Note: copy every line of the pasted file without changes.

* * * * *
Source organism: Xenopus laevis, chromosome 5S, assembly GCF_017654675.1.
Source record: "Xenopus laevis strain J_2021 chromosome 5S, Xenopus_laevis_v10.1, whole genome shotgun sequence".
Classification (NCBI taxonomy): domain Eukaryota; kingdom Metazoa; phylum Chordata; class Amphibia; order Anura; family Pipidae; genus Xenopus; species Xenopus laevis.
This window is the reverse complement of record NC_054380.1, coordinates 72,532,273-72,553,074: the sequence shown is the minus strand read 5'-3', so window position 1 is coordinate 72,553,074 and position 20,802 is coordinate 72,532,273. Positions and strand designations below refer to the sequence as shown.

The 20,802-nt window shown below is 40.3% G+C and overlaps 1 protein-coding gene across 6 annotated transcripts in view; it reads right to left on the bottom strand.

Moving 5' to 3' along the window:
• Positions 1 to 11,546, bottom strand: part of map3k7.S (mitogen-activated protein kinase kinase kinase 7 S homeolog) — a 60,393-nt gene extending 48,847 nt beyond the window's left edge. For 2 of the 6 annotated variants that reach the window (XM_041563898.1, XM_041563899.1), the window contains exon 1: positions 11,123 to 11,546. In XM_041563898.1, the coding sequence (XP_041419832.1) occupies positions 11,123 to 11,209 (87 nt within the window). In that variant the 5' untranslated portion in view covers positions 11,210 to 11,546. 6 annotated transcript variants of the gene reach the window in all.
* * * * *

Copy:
Source organism: Xenopus laevis, chromosome 5S, assembly GCF_017654675.1.
Source record: "Xenopus laevis strain J_2021 chromosome 5S, Xenopus_laevis_v10.1, whole genome shotgun sequence".
Classification (NCBI taxonomy): domain Eukaryota; kingdom Metazoa; phylum Chordata; class Amphibia; order Anura; family Pipidae; genus Xenopus; species Xenopus laevis.
This window is the reverse complement of record NC_054380.1, coordinates 72,532,273-72,553,074: the sequence shown is the minus strand read 5'-3', so window position 1 is coordinate 72,553,074 and position 20,802 is coordinate 72,532,273. Positions and strand designations below refer to the sequence as shown.

The 20,802-nt window shown below is 40.3% G+C and overlaps 1 protein-coding gene across 6 annotated transcripts in view; it reads right to left on the bottom strand.

Moving 5' to 3' along the window:
• Positions 1 to 11,546, bottom strand: part of map3k7.S (mitogen-activated protein kinase kinase kinase 7 S homeolog) — a 60,393-nt gene extending 48,847 nt beyond the window's left edge. For 2 of the 6 annotated variants that reach the window (XM_041563898.1, XM_041563899.1), the window contains exon 1: positions 11,123 to 11,546. In XM_041563898.1, the coding sequence (XP_041419832.1) occupies positions 11,123 to 11,209 (87 nt within the window). In that variant the 5' untranslated portion in view covers positions 11,210 to 11,546. 6 annotated transcript variants of the gene reach the window in all.